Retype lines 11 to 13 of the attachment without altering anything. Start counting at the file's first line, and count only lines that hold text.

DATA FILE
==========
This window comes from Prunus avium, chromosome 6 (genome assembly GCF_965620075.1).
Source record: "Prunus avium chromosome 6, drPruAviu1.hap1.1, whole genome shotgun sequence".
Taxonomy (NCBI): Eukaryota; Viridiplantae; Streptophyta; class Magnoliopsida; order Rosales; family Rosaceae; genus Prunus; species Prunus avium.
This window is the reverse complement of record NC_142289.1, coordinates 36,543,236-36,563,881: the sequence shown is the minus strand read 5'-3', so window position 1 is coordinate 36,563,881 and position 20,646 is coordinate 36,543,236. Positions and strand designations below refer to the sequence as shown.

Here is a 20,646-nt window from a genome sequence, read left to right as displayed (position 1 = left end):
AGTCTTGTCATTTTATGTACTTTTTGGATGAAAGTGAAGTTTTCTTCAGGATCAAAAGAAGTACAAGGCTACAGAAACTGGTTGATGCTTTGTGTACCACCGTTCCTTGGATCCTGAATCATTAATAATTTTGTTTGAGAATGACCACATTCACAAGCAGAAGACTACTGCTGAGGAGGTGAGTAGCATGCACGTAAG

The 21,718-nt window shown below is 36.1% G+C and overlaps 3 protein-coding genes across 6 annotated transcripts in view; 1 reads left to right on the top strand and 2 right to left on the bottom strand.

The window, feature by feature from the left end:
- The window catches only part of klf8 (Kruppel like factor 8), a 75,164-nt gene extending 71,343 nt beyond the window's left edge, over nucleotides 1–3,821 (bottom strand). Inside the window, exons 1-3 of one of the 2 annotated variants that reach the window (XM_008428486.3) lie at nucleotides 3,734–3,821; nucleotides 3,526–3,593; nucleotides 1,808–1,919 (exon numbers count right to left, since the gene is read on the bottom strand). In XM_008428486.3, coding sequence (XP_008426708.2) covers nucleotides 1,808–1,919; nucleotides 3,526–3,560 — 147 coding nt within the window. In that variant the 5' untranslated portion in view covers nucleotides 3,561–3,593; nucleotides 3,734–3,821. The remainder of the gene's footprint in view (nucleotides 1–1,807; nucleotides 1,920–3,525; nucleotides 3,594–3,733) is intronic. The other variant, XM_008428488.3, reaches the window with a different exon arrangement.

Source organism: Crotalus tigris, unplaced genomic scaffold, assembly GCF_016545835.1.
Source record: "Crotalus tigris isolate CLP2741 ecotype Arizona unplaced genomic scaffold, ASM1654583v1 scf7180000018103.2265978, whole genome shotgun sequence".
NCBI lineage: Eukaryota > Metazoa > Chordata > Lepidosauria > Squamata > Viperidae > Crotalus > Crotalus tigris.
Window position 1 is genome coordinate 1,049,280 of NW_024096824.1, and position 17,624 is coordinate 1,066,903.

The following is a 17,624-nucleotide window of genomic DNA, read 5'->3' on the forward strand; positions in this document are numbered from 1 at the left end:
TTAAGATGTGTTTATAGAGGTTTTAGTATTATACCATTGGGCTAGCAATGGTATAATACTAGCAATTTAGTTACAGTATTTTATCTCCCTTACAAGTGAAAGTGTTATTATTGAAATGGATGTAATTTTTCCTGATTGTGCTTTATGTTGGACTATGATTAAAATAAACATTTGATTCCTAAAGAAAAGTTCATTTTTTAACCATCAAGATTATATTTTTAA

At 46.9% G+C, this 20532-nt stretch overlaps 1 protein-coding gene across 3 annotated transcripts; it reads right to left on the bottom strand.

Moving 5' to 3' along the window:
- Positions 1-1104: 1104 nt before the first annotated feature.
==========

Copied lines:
Source record: "Crotalus tigris isolate CLP2741 ecotype Arizona unplaced genomic scaffold, ASM1654583v1 scf7180000018103.2265978, whole genome shotgun sequence".
NCBI lineage: Eukaryota > Metazoa > Chordata > Lepidosauria > Squamata > Viperidae > Crotalus > Crotalus tigris.
Window position 1 is genome coordinate 1,049,280 of NW_024096824.1, and position 17,624 is coordinate 1,066,903.